Tech companies including Google and O2 will support a £3.6 million campaign to improve the teaching of computing skills in England’s primary schools.
The Education Secretary, Nicky Morgan, will announce the partnerships at the BETT educational technology show later today.
So. Much. Tech.
Some of the biggest names in tech are coming to TNW Conference in Amsterdam this May.
In her speech, Morgan will say that schools should be better connected to technology firms and announce a series of projects linking schools, universities and businesses to strengthen the computing curriculum.
The initiatives will include a university consortium, including Queen Mary University London and Hertford College, Oxford, which will collaborate with Google to produce training materials to encourage the development of “computing-related thinking skills.”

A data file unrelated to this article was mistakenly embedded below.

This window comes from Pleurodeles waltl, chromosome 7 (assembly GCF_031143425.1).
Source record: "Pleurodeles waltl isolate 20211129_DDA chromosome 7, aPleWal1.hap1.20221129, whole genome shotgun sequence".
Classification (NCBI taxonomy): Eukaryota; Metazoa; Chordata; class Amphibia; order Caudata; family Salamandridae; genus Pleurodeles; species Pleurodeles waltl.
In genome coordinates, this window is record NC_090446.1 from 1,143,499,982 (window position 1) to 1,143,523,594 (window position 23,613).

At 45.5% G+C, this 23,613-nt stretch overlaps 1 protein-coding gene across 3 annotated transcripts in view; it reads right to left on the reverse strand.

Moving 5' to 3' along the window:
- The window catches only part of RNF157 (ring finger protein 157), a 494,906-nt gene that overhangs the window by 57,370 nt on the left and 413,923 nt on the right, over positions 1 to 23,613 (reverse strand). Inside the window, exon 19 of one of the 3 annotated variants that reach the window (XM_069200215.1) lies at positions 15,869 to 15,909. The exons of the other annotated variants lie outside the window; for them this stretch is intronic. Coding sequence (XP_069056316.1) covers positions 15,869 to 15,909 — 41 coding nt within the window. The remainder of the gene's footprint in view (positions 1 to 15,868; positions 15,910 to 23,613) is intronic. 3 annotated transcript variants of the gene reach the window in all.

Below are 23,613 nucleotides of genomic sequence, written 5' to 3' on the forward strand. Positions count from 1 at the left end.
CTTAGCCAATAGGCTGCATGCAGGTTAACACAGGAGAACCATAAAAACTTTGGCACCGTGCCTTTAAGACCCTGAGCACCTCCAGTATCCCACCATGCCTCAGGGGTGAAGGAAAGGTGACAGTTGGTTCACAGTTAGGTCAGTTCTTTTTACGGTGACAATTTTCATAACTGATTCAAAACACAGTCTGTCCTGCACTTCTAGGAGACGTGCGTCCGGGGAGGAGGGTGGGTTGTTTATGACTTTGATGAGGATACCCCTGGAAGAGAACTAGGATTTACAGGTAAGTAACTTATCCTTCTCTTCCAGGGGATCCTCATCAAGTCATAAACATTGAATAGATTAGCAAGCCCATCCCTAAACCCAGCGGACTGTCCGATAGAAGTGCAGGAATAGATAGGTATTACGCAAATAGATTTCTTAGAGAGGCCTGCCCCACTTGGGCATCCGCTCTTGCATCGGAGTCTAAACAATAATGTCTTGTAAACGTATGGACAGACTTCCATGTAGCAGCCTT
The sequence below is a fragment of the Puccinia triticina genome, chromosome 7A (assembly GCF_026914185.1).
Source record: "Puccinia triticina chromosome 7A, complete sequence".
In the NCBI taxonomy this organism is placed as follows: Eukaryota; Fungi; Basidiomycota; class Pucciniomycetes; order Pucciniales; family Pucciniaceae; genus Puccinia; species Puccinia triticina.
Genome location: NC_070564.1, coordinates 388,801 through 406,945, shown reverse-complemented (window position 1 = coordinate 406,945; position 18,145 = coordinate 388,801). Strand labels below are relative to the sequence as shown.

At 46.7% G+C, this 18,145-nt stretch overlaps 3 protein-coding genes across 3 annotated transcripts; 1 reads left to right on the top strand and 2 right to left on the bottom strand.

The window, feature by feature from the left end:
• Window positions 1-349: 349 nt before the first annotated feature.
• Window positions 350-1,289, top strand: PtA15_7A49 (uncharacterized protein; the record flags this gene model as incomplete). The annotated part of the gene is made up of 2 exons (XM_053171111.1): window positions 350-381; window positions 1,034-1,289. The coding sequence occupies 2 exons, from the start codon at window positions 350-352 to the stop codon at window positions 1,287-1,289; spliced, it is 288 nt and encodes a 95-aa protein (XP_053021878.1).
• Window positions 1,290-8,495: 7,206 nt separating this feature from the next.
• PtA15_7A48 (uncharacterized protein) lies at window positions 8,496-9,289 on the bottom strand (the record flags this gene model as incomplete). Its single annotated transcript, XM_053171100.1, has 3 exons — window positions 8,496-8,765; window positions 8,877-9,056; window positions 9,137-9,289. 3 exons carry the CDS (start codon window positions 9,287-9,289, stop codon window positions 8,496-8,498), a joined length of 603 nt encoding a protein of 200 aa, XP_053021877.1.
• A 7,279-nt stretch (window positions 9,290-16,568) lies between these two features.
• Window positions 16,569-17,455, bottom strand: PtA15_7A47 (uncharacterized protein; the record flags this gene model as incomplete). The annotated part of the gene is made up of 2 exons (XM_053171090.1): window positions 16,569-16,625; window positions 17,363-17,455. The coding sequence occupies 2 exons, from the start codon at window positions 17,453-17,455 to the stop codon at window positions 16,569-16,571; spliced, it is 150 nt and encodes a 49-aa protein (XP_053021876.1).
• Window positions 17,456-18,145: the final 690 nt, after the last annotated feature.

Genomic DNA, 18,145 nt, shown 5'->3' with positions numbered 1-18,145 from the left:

O2 Telefonica will offer a peer-to-peer training scheme to assist with the curriculum and Oxford Brookes University will develop a massive open online course (MOOC) designed for primary school teachers.
In a smaller project, Our Lady’s Catholic High School in Preston will work with the Raspberry Pi Foundation to support other schools with computer lessons.
The Department for Education is offering £3.6 million in matched funding to support the new projects.
➤ Tech firms support computing lessons [BBC News]
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